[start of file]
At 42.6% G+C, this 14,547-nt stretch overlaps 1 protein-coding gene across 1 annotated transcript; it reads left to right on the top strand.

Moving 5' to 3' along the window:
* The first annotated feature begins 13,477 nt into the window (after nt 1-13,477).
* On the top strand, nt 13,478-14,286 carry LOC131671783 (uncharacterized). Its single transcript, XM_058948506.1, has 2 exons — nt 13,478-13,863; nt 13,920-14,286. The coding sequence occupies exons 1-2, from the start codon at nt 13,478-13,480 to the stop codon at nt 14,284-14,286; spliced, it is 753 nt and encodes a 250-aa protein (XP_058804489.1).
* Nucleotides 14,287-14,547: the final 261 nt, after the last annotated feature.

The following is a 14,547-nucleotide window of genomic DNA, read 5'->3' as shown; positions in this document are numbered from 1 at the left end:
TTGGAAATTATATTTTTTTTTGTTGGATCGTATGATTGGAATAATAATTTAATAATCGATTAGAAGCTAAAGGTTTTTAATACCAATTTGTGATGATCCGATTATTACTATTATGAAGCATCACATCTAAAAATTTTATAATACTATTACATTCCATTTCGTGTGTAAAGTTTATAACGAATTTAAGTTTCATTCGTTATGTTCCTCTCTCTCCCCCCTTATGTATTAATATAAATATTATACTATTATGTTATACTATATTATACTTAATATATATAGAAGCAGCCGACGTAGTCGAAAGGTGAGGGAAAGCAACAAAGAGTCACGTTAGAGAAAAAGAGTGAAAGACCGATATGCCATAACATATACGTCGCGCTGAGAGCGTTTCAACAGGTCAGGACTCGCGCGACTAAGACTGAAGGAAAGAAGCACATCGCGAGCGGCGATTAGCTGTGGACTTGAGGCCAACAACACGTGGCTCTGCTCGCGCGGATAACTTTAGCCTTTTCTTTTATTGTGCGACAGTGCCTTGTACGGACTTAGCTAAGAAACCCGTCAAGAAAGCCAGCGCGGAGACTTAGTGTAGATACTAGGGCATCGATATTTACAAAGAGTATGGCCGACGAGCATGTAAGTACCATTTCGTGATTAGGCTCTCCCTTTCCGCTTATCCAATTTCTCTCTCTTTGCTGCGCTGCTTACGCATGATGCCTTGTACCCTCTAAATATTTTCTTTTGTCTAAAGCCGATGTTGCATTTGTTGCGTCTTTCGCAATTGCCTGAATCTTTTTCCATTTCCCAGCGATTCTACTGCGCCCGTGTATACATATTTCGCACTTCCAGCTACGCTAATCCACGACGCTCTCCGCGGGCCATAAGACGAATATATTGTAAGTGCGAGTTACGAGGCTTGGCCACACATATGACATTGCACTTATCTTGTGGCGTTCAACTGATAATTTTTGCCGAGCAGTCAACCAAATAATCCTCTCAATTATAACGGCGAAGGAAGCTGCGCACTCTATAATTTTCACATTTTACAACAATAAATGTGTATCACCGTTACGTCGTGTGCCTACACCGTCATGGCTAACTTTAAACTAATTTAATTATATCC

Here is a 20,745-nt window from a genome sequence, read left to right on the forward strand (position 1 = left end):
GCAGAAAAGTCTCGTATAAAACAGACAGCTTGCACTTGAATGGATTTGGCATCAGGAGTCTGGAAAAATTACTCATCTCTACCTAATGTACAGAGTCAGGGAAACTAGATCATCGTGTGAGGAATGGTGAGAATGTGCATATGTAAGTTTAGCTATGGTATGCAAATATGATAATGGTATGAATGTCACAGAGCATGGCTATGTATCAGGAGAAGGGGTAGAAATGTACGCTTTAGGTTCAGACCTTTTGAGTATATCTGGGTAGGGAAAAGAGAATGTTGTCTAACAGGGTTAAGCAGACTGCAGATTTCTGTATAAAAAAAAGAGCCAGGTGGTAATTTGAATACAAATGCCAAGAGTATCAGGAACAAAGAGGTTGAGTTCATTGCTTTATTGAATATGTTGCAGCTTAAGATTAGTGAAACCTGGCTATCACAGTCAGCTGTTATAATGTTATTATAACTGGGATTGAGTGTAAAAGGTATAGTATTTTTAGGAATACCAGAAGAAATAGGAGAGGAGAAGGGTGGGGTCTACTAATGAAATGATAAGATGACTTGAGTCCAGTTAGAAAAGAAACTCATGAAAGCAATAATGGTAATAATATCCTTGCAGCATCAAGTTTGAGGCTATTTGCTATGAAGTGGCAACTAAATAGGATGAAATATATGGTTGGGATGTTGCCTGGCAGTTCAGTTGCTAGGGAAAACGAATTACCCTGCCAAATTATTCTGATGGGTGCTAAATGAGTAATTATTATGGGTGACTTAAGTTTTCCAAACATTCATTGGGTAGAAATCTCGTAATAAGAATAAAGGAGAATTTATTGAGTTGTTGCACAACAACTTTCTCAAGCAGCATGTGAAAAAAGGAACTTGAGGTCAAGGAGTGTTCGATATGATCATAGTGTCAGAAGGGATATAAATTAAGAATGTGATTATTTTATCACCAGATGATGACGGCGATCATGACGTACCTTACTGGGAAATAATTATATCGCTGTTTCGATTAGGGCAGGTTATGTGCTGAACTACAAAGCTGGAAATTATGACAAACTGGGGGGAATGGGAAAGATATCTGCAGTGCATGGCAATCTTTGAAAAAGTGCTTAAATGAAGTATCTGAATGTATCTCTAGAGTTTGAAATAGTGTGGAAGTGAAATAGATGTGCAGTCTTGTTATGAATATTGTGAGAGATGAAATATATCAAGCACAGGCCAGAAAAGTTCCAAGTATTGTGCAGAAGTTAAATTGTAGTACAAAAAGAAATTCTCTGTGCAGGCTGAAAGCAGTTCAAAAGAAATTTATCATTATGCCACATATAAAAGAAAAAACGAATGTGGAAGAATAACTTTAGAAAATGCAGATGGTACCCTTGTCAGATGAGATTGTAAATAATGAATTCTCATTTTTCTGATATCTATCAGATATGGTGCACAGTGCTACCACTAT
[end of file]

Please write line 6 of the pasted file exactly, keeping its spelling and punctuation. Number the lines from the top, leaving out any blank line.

The following is a 14,547-nucleotide window of genomic DNA, read 5'->3' as shown; positions in this document are numbered from 1 at the left end: